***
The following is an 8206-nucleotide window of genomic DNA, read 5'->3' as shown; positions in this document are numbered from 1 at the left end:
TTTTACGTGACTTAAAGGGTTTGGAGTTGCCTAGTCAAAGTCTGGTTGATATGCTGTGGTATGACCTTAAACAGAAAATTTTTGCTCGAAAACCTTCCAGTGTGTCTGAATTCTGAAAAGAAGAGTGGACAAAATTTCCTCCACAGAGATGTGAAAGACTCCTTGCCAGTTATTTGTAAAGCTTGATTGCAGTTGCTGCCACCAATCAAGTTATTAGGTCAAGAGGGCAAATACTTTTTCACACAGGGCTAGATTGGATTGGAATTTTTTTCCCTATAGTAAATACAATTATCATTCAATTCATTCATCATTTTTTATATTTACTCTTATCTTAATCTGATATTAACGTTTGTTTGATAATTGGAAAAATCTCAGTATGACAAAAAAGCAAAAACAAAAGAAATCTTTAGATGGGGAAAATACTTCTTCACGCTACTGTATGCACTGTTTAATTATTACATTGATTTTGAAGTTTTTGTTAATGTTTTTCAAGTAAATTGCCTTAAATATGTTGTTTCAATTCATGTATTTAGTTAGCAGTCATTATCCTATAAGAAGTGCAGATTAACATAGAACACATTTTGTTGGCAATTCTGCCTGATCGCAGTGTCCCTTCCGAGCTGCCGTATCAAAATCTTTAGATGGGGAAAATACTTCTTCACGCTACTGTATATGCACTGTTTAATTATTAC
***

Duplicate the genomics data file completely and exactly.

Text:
The following is an 8206-nucleotide window of genomic DNA, read 5'->3' as shown; positions in this document are numbered from 1 at the left end:
TTTTACGTGACTTAAAGGGTTTGGAGTTGCCTAGTCAAAGTCTGGTTGATATGCTGTGGTATGACCTTAAACAGAAAATTTTTGCTCGAAAACCTTCCAGTGTGTCTGAATTCTGAAAAGAAGAGTGGACAAAATTTCCTCCACAGAGATGTGAAAGACTCCTTGCCAGTTATTTGTAAAGCTTGATTGCAGTTGCTGCCACCAATCAAGTTATTAGGTCAAGAGGGCAAATACTTTTTCACACAGGGCTAGATTGGATTGGAATTTTTTTCCCTATAGTAAATACAATTATCATTCAATTCATTCATCATTTTTTATATTTACTCTTATCTTAATCTGATATTAACGTTTGTTTGATAATTGGAAAAATCTCAGTATGACAAAAAAGCAAAAACAAAAGAAATCTTTAGATGGGGAAAATACTTCTTCACGCTACTGTATGCACTGTTTAATTATTACATTGATTTTGAAGTTTTTGTTAATGTTTTTCAAGTAAATTGCCTTAAATATGTTGTTTCAATTCATGTATTTAGTTAGCAGTCATTATCCTATAAGAAGTGCAGATTAACATAGAACACATTTTGTTGGCAATTCTGCCTGATCGCAGTGTCCCTTCCGAGCTGCCGTATCAAAATCTTTAGATGGGGAAAATACTTCTTCACGCTACTGTATATGCACTGTTTAATTATTAC